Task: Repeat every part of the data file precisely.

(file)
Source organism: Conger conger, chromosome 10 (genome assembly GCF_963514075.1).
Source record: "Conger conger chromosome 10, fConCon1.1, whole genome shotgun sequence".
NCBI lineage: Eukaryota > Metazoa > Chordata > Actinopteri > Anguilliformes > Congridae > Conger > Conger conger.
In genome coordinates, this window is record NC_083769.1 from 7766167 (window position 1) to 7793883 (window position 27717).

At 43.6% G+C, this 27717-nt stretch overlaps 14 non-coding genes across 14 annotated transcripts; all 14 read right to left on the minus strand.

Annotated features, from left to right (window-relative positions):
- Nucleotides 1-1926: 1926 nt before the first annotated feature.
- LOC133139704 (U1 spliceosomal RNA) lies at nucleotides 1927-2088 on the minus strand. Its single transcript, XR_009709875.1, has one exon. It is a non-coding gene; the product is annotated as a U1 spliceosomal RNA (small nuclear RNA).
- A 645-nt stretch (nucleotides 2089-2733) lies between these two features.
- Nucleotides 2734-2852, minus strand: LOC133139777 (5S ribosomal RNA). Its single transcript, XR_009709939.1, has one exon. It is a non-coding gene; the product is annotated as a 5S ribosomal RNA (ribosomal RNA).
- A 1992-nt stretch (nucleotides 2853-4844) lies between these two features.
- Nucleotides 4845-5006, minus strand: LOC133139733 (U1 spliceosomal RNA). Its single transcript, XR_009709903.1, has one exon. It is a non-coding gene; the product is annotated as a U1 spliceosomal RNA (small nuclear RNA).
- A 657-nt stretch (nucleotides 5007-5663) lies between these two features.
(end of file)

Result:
Source organism: Conger conger, chromosome 10 (genome assembly GCF_963514075.1).
Source record: "Conger conger chromosome 10, fConCon1.1, whole genome shotgun sequence".
NCBI lineage: Eukaryota > Metazoa > Chordata > Actinopteri > Anguilliformes > Congridae > Conger > Conger conger.
In genome coordinates, this window is record NC_083769.1 from 7766167 (window position 1) to 7793883 (window position 27717).

At 43.6% G+C, this 27717-nt stretch overlaps 14 non-coding genes across 14 annotated transcripts; all 14 read right to left on the minus strand.

Annotated features, from left to right (window-relative positions):
- Nucleotides 1-1926: 1926 nt before the first annotated feature.
- LOC133139704 (U1 spliceosomal RNA) lies at nucleotides 1927-2088 on the minus strand. Its single transcript, XR_009709875.1, has one exon. It is a non-coding gene; the product is annotated as a U1 spliceosomal RNA (small nuclear RNA).
- A 645-nt stretch (nucleotides 2089-2733) lies between these two features.
- Nucleotides 2734-2852, minus strand: LOC133139777 (5S ribosomal RNA). Its single transcript, XR_009709939.1, has one exon. It is a non-coding gene; the product is annotated as a 5S ribosomal RNA (ribosomal RNA).
- A 1992-nt stretch (nucleotides 2853-4844) lies between these two features.
- Nucleotides 4845-5006, minus strand: LOC133139733 (U1 spliceosomal RNA). Its single transcript, XR_009709903.1, has one exon. It is a non-coding gene; the product is annotated as a U1 spliceosomal RNA (small nuclear RNA).
- A 657-nt stretch (nucleotides 5007-5663) lies between these two features.